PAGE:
The Mini is a relatively late entry into the small-tablet market. It also comes at a premium, starting at $329 for a 16-gigabyte, WiFi version. But analysts said it instantly raised the bar for competitors, including Google and Amazon.
"Overnight, Apple has created the gold standard in small tablets, and it's going to force all its competitors back to the drawing boards," said Tim Bajarin, a longtime Apple watcher and president of Creative Strategies Inc. in Campbell, Calif.
Bajarin said Apple likely decided more than two years ago to enter the small-tablet niche, but was willing to take its usual development time despite pressure from competitors. Amazon introduced its first 7-inch Kindle Fire a year ago, and Google put its brand on the widely praised Nexus 7 tablet in June. Samsung also makes small tablets based on Google's Android operating system.
"Apple couldn't just stay on the sidelines and give that segment of the market up," Bajarin said.
Apple's success with the full-size, 9.7-inch iPad will itself be a hard act to follow. Cook said that about two weeks ago, Apple recorded its 100 millionth sale of the product, which hit the market in April 2010.
In fact, before the Mini was unveiled Tuesday, Apple senior vice president Philip Schiller took the microphone to announce a fourth-generation iPad, just seven months after the third generation - one with Apple's vaunted, high-density "Retina display" - was introduced. Schiller called the latest full-size iPad "a powerhouse" that doubles the March version's processing and graphics performance.
But Schiller's main focus was the Mini. He began by touting its obvious virtue - "you can hold it in one hand" - and said Apple had outdone its competition.
"Others have tried to make tablets smaller than the iPad, and they've failed miserably," he said.
To illustrate how Apple believes it has succeeded where others have fallen short, Schiller displayed a working Mini alongside an Android tablet - a Nexus 7, Bajarin said - to show how much extra screen space Apple squeezed onto a package that is just slightly larger and a bit lighter, 0.68 pounds versus the Nexus' 0.75 pounds. Schiller said the Mini's display measured nearly 30 square inches, versus about 22 square inches on the Android.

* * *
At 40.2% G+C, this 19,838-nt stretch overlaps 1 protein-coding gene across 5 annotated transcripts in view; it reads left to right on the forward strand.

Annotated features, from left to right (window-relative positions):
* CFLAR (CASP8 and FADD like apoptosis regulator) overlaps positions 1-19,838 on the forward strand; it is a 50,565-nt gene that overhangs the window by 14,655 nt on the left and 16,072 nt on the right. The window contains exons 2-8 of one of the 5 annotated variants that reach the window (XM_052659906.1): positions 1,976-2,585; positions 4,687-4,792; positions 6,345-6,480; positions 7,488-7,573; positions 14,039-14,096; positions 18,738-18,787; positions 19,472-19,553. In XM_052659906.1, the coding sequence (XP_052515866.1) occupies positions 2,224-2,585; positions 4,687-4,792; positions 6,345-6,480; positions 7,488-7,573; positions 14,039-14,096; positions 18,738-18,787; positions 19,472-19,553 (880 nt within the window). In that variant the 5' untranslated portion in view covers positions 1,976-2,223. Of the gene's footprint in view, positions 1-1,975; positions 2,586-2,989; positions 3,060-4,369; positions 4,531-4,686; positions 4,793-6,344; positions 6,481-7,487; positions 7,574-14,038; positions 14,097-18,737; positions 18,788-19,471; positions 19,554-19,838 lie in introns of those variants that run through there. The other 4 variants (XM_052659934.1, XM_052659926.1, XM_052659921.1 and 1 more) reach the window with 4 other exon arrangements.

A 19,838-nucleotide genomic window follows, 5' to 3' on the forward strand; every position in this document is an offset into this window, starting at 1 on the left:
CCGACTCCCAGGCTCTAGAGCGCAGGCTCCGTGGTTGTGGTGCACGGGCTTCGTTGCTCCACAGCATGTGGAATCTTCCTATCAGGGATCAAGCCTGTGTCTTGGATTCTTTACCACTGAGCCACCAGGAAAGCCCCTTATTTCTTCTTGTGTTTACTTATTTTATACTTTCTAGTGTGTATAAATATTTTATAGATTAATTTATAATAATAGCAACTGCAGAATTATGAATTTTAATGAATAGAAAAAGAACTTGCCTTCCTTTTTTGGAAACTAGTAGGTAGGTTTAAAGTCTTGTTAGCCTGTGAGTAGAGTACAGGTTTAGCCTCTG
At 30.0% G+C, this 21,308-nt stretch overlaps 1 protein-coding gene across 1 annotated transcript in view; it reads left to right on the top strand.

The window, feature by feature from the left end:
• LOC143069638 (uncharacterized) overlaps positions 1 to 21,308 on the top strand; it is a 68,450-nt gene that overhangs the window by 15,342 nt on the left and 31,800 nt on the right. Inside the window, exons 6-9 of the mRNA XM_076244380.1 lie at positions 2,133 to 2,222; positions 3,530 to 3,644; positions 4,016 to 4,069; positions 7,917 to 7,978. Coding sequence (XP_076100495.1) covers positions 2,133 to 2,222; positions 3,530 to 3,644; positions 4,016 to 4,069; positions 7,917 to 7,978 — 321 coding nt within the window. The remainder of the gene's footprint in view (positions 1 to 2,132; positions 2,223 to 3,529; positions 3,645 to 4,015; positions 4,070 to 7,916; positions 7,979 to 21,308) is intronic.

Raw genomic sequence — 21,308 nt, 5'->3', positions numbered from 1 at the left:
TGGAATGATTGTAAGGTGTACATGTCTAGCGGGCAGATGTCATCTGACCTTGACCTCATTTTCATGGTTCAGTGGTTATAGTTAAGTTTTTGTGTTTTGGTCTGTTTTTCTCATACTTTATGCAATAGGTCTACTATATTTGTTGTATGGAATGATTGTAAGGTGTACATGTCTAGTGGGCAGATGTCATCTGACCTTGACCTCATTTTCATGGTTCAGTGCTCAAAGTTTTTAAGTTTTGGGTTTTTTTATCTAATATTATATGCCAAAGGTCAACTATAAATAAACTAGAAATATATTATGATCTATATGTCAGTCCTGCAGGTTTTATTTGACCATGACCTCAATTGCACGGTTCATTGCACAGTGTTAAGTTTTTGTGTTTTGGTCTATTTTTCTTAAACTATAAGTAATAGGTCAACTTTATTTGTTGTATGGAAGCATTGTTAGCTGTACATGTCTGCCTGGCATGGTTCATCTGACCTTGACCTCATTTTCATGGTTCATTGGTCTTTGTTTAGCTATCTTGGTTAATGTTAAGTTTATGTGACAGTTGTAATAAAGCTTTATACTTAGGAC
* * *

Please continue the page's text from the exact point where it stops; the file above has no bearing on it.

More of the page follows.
Analysts such as Forrester Research vice president Frank Gillett were impressed by Apple's feat.
"To me, the most interesting thing is how lightweight it is. When you pick it up, you're surprised. It does not feel like you're picking up a technology product," Gillett said after trying out the Mini. "It really does stand out."
The physical differences between the iPad Mini and its competitors may seem small - it weighs about 3 ounces less than the Kindle Fire HD, and 1 ounce less than the Nexus 7 - but Gillett said they could be significant to tablet buyers who want to use them in place of lighter e-readers.
He said Forrester's research shows that tablet owners use them "around the house, in bed and on the couch" - situations where a full-size iPad, even at less than 1.5 pounds, may seem too big and heavy.
It remains to be seen how the overall market will react, especially to the Mini's prices - blamed, at least in part, for Tuesday's 3 percent dip in Apple's stock price. From $329, the Mini's prices rise with more memory and for versions that include access to LTE wireless networks.
When the Mini begins shipping next month, a 64-gigabyte version with cellular access will sell for $659 - more than the full-size version with 64 gigabytes.
But Apple has one obvious edge over its Android-based rivals, or a new round of small tablets that use Microsoft's latest Windows 8 platform: about 275,000 applications designed for iPads in Apple's App Store. Bajarin and Gillett said Android offers only "a couple hundred" apps that are truly optimized for a tablet rather than blown-up versions of smartphone apps.
One feature the Mini lacks is Apple's Retina display. But the Mini squeezes as many pixels as an iPad 2 into a screen about half the size, resulting in what Bajarin called a "beautiful display."
Contact Jeff Gelles at 215-854-2776 or email@example.com.